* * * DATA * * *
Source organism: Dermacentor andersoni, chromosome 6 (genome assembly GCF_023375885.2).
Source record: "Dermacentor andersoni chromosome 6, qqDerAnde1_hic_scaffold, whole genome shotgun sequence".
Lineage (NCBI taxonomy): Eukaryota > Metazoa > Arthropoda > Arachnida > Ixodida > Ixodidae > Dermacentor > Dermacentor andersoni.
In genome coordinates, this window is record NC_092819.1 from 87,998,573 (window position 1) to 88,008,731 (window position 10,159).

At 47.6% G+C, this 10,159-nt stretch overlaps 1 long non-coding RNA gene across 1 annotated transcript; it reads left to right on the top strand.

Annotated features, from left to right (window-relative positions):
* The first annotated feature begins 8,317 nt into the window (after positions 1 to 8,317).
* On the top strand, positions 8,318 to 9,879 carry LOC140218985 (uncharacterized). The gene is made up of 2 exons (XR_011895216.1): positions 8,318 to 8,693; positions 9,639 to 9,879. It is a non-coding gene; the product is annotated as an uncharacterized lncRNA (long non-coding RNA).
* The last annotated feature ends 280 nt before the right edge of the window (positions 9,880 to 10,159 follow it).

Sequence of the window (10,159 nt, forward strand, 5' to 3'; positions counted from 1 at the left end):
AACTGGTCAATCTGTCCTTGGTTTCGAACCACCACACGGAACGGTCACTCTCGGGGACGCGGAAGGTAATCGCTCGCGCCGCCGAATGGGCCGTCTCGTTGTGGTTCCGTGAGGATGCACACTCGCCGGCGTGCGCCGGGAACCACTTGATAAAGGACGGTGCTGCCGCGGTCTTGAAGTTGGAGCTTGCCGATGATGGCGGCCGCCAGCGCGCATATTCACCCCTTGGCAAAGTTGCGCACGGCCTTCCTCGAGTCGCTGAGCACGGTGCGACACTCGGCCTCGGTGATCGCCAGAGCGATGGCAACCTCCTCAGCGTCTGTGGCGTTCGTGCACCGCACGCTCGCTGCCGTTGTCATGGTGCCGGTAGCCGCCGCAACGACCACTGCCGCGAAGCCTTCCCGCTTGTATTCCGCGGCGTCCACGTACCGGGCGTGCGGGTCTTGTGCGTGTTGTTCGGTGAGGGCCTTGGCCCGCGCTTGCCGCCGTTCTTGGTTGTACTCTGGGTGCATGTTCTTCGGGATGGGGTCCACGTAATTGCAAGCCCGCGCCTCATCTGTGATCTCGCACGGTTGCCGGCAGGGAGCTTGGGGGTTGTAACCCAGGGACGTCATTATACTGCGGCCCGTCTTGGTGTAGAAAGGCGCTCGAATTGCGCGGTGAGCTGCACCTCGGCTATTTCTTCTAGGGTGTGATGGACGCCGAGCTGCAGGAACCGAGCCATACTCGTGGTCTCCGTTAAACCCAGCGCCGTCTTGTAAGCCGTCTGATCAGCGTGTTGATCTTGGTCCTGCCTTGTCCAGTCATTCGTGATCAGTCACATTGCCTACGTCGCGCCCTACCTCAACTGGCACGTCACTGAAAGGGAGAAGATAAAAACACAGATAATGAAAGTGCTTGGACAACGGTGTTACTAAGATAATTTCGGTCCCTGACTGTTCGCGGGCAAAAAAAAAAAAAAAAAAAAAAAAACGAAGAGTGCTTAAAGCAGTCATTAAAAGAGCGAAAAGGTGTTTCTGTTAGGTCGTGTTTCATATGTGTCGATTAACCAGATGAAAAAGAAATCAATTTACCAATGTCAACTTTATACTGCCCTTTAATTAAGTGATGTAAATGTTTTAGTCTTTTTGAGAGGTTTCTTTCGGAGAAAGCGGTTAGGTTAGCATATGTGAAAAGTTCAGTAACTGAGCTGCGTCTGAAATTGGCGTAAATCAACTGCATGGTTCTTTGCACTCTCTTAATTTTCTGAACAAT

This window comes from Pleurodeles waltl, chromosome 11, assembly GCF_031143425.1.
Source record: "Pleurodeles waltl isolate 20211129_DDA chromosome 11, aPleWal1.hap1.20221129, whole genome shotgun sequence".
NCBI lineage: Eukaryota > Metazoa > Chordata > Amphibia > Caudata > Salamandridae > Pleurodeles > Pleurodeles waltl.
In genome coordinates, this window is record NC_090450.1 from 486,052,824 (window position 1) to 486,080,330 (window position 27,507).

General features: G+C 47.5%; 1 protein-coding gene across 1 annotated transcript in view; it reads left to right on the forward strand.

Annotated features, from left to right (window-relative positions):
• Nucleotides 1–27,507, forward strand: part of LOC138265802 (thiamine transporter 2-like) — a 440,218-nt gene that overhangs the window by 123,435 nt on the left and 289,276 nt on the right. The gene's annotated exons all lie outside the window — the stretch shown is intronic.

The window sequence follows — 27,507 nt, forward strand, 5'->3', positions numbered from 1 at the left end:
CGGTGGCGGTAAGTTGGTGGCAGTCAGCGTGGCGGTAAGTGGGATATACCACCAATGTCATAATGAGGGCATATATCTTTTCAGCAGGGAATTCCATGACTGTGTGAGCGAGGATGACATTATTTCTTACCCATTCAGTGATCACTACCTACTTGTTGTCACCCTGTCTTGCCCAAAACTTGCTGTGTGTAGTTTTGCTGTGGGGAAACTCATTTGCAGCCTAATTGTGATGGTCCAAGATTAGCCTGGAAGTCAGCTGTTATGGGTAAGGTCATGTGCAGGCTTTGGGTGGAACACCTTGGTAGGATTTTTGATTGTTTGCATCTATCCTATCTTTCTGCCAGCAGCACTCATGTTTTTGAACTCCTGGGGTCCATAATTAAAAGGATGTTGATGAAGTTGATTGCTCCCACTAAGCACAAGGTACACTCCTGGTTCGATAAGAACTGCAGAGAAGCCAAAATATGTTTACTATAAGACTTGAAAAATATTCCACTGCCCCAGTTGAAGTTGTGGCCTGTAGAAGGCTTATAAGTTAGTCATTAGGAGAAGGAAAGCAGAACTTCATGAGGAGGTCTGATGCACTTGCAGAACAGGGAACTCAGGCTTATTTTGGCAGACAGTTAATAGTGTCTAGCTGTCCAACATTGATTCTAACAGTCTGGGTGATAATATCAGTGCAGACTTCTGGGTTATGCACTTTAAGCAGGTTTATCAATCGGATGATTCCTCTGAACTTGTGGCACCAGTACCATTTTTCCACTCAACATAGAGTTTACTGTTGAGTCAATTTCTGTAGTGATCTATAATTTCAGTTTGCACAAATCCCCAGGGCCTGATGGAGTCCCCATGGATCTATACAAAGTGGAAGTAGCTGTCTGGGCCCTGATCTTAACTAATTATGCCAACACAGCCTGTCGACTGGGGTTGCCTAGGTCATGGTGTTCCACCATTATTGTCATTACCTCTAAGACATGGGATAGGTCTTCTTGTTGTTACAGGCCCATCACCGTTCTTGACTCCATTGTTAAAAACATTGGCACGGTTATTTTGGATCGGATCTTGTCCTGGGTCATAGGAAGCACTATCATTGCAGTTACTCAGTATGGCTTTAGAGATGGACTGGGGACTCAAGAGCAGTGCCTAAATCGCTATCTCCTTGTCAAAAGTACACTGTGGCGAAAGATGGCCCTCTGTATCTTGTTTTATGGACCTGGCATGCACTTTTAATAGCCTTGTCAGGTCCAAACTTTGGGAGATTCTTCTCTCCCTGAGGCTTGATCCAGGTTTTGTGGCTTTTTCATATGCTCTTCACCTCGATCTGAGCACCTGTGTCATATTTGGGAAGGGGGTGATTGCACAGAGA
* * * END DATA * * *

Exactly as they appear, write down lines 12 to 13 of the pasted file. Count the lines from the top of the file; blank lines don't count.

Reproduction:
This window comes from Pleurodeles waltl, chromosome 11, assembly GCF_031143425.1.
Source record: "Pleurodeles waltl isolate 20211129_DDA chromosome 11, aPleWal1.hap1.20221129, whole genome shotgun sequence".